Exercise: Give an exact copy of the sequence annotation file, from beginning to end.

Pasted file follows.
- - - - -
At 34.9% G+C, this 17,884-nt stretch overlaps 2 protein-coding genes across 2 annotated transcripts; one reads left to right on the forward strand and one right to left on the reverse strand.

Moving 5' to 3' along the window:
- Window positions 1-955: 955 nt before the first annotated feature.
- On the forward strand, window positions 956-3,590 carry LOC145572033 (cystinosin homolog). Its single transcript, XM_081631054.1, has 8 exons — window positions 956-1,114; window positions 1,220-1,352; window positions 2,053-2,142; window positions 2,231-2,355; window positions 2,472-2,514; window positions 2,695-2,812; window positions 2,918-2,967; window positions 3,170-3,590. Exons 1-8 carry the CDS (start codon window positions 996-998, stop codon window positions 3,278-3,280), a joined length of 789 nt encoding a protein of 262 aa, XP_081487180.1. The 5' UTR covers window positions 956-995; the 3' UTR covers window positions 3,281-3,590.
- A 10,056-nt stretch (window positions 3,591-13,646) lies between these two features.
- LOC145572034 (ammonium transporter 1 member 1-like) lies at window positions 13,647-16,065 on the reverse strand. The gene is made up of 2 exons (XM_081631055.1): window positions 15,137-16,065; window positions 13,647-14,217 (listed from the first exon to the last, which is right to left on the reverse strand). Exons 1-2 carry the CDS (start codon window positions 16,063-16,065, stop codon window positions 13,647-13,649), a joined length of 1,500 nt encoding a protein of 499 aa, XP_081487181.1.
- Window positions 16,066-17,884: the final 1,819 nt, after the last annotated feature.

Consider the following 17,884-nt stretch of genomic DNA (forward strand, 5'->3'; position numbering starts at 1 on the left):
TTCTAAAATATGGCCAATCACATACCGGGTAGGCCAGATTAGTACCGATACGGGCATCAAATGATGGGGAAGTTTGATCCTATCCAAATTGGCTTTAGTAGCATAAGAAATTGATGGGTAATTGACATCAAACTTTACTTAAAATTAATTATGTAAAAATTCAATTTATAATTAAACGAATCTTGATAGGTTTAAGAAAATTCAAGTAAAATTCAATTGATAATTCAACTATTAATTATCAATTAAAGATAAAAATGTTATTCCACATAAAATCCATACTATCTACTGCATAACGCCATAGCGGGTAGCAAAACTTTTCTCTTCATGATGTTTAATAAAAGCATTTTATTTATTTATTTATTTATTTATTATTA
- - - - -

At 34.9% G+C, this 17,884-nt stretch overlaps 2 protein-coding genes across 2 annotated transcripts; one reads left to right on the forward strand and one right to left on the reverse strand.

Moving 5' to 3' along the window:
- Window positions 1-955: 955 nt before the first annotated feature.
- On the forward strand, window positions 956-3,590 carry LOC145572033 (cystinosin homolog). Its single transcript, XM_081631054.1, has 8 exons — window positions 956-1,114; window positions 1,220-1,352; window positions 2,053-2,142; window positions 2,231-2,355; window positions 2,472-2,514; window positions 2,695-2,812; window positions 2,918-2,967; window positions 3,170-3,590. Exons 1-8 carry the CDS (start codon window positions 996-998, stop codon window positions 3,278-3,280), a joined length of 789 nt encoding a protein of 262 aa, XP_081487180.1. The 5' UTR covers window positions 956-995; the 3' UTR covers window positions 3,281-3,590.
- A 10,056-nt stretch (window positions 3,591-13,646) lies between these two features.
- LOC145572034 (ammonium transporter 1 member 1-like) lies at window positions 13,647-16,065 on the reverse strand. The gene is made up of 2 exons (XM_081631055.1): window positions 15,137-16,065; window positions 13,647-14,217 (listed from the first exon to the last, which is right to left on the reverse strand). Exons 1-2 carry the CDS (start codon window positions 16,063-16,065, stop codon window positions 13,647-13,649), a joined length of 1,500 nt encoding a protein of 499 aa, XP_081487181.1.
- Window positions 16,066-17,884: the final 1,819 nt, after the last annotated feature.

Consider the following 17,884-nt stretch of genomic DNA (forward strand, 5'->3'; position numbering starts at 1 on the left):
TTCTAAAATATGGCCAATCACATACCGGGTAGGCCAGATTAGTACCGATACGGGCATCAAATGATGGGGAAGTTTGATCCTATCCAAATTGGCTTTAGTAGCATAAGAAATTGATGGGTAATTGACATCAAACTTTACTTAAAATTAATTATGTAAAAATTCAATTTATAATTAAACGAATCTTGATAGGTTTAAGAAAATTCAAGTAAAATTCAATTGATAATTCAACTATTAATTATCAATTAAAGATAAAAATGTTATTCCACATAAAATCCATACTATCTACTGCATAACGCCATAGCGGGTAGCAAAACTTTTCTCTTCATGATGTTTAATAAAAGCATTTTATTTATTTATTTATTTATTTATTATTA